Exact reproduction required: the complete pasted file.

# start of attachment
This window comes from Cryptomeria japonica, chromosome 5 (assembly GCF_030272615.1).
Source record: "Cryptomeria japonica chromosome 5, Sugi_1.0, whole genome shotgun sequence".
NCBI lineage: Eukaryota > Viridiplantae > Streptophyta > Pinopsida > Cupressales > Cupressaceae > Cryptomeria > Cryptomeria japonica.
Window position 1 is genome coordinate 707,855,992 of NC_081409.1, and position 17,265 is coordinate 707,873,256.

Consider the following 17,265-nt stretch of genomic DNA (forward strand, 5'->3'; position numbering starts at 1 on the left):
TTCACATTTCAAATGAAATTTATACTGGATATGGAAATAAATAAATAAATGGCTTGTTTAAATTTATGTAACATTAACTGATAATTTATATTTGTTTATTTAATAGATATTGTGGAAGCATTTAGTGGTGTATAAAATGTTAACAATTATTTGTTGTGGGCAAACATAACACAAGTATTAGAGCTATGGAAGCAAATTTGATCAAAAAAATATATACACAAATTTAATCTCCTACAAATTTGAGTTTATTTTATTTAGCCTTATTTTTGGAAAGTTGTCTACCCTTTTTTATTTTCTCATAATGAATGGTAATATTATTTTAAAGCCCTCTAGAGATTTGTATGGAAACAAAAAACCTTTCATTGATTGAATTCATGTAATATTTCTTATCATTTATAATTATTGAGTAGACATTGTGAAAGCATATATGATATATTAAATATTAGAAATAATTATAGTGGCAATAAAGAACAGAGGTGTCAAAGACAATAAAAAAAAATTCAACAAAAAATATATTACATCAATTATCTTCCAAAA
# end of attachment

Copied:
This window comes from Cryptomeria japonica, chromosome 5 (assembly GCF_030272615.1).
Source record: "Cryptomeria japonica chromosome 5, Sugi_1.0, whole genome shotgun sequence".
NCBI lineage: Eukaryota > Viridiplantae > Streptophyta > Pinopsida > Cupressales > Cupressaceae > Cryptomeria > Cryptomeria japonica.
Window position 1 is genome coordinate 707,855,992 of NC_081409.1, and position 17,265 is coordinate 707,873,256.

Consider the following 17,265-nt stretch of genomic DNA (forward strand, 5'->3'; position numbering starts at 1 on the left):
TTCACATTTCAAATGAAATTTATACTGGATATGGAAATAAATAAATAAATGGCTTGTTTAAATTTATGTAACATTAACTGATAATTTATATTTGTTTATTTAATAGATATTGTGGAAGCATTTAGTGGTGTATAAAATGTTAACAATTATTTGTTGTGGGCAAACATAACACAAGTATTAGAGCTATGGAAGCAAATTTGATCAAAAAAATATATACACAAATTTAATCTCCTACAAATTTGAGTTTATTTTATTTAGCCTTATTTTTGGAAAGTTGTCTACCCTTTTTTATTTTCTCATAATGAATGGTAATATTATTTTAAAGCCCTCTAGAGATTTGTATGGAAACAAAAAACCTTTCATTGATTGAATTCATGTAATATTTCTTATCATTTATAATTATTGAGTAGACATTGTGAAAGCATATATGATATATTAAATATTAGAAATAATTATAGTGGCAATAAAGAACAGAGGTGTCAAAGACAATAAAAAAAAATTCAACAAAAAATATATTACATCAATTATCTTCCAAAA